What is it?
Think Cortisol, think muscles and energy! Cortisol is a hormone released by the adrenal glands, in response to stress, in both the acute stress response and chronic stress. You know the type of stress you get when a car nearly swipes you on the curb, and when you are so fatigued at the end of a busy year you just feel exhausted. Cortisol in turn acts on different parts of the body to increase your body’s metabolism of glucose (energy boost), controls your blood pressure and reduces inflammation.
This is a normal physiological process which is protective. However, when it is released consistently over time, it becomes unhealthy. Leading to many imbalances.
Where does it come from?
At the top of both of your kidneys there is a small gland called the adrenal gland. It responds to feedback from the pituitary gland in the brain, to release cortisol into the bloodstream, in response to the body’s demand and in a healthy person, this is usually in balance.
What if you release too much?
In this case, weight gain, (particularly around the face and abdomen), irregularities in the female cycle and female facial hair production, thinning skin that becomes fragile and acne can occur. This condition is known as Cushing’s syndrome.
What if you don’t release enough?
Low energy can be a symptom of many things, one of which too little cortisol release can be one of them. Getting a blood test can be easy to do, and can rule out other causes such as anaemia, thyroid issues and electrolyte imbalances. With Addison’s Disease (the medical term for low cortisol) vague other symptoms can also be present such as nausea and vomiting, weight loss, abdominal pain and muscle weakness. You can see how it may be confused with other conditions.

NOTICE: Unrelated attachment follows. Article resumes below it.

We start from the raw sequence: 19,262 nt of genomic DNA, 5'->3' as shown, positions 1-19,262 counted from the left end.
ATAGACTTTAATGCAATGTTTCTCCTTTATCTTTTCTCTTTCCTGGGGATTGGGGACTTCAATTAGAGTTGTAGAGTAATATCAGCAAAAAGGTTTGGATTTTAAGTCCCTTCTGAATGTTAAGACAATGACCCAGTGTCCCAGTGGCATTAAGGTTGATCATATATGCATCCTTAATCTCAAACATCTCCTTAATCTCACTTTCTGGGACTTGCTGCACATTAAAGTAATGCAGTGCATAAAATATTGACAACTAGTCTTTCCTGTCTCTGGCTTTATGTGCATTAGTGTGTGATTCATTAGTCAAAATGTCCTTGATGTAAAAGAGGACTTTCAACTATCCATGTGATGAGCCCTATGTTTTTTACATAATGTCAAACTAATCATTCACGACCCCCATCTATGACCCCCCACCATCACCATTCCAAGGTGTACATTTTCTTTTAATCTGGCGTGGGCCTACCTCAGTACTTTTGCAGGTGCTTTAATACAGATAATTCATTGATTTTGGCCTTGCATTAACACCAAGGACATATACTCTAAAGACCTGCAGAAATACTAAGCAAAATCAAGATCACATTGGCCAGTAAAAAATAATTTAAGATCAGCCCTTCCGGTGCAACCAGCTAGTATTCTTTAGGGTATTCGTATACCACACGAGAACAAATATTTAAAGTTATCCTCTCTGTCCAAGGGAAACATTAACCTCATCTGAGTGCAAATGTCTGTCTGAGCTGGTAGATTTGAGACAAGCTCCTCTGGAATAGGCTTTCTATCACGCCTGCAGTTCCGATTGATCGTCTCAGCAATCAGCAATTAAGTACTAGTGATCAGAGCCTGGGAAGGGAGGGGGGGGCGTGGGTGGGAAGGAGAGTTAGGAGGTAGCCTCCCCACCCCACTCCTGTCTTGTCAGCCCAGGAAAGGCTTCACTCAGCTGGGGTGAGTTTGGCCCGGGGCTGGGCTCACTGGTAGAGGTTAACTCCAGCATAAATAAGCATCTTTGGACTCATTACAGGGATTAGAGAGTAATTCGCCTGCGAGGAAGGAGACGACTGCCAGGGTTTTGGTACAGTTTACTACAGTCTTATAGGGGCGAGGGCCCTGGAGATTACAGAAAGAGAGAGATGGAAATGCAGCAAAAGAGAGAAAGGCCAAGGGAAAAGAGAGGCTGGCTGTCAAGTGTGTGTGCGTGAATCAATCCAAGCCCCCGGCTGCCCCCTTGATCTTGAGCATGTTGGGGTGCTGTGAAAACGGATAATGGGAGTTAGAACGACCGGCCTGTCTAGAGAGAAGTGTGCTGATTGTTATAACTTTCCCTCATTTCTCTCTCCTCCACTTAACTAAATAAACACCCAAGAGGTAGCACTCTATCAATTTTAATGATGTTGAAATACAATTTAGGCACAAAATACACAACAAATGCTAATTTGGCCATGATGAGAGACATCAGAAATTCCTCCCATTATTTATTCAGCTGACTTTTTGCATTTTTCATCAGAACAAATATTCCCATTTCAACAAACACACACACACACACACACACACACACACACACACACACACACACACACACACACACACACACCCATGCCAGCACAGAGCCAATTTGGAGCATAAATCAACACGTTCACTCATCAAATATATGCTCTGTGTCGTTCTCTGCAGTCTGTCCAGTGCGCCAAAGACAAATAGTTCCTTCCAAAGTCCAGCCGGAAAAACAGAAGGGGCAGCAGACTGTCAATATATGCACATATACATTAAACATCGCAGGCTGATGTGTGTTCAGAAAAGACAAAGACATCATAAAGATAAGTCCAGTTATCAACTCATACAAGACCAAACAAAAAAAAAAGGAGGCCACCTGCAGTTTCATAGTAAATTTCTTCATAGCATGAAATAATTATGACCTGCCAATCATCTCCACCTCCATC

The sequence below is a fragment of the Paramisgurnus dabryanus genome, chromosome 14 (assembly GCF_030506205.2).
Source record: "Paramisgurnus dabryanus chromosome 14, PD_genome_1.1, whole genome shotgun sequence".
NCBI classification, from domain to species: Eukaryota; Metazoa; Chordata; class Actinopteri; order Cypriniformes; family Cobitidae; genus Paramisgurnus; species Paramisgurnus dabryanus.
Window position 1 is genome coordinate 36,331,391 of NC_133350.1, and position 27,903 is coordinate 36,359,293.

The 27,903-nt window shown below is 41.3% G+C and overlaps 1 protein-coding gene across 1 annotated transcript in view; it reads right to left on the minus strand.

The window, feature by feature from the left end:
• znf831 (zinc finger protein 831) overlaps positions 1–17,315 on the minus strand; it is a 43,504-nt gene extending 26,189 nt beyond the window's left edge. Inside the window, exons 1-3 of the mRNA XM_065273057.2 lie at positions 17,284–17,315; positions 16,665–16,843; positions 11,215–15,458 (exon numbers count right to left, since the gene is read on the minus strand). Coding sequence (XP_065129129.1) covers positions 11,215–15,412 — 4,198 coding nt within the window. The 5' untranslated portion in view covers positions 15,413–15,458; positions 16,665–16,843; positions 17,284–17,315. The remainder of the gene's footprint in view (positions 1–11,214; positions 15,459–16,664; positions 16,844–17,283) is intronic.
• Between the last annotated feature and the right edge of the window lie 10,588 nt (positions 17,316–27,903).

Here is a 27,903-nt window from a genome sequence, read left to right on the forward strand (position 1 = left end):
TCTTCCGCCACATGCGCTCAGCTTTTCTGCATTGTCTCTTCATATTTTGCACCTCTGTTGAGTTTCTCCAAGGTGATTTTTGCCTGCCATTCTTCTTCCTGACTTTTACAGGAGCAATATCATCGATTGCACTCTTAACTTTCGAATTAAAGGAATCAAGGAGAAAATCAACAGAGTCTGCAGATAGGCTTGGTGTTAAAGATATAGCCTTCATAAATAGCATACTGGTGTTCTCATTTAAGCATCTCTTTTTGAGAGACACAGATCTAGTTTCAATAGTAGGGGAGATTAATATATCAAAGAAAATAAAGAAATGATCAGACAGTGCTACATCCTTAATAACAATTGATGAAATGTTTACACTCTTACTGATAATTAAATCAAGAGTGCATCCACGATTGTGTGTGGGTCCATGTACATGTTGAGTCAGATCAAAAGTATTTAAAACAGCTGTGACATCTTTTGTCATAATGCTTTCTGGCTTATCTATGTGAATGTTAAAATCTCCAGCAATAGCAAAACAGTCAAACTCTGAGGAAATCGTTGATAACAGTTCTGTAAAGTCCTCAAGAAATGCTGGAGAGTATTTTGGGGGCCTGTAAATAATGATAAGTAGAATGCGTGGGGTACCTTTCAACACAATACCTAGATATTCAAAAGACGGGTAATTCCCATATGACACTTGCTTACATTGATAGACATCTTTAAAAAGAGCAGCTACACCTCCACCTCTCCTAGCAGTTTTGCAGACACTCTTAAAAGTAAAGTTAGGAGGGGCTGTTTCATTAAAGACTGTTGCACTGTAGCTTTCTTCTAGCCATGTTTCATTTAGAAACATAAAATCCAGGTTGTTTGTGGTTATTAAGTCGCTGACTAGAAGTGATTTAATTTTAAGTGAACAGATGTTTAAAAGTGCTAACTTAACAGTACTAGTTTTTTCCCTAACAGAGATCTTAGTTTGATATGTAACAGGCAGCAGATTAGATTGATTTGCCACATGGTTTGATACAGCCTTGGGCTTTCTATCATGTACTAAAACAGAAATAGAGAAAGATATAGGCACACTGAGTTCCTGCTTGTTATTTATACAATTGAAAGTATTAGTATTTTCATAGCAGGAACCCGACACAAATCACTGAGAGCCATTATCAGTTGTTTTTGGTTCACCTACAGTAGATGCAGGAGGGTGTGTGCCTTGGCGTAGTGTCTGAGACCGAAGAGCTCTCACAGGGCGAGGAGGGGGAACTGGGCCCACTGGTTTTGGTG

Adrenal fatigue is another thing to think about too, often referred to as the 21st Century Disease, it is more frequently considered now with our busier lifestyles. The only way to test for this is through a saliva test. Seek out a GP who is willing to do this for you.
So, cortisol has many functions, and the symptoms of high and low cortisol can often be mistaken for other conditions. Know your body, and if you are not sure, see a GP who will listen to all your symptoms (you need to be good at describing them too!), or have a chat with me!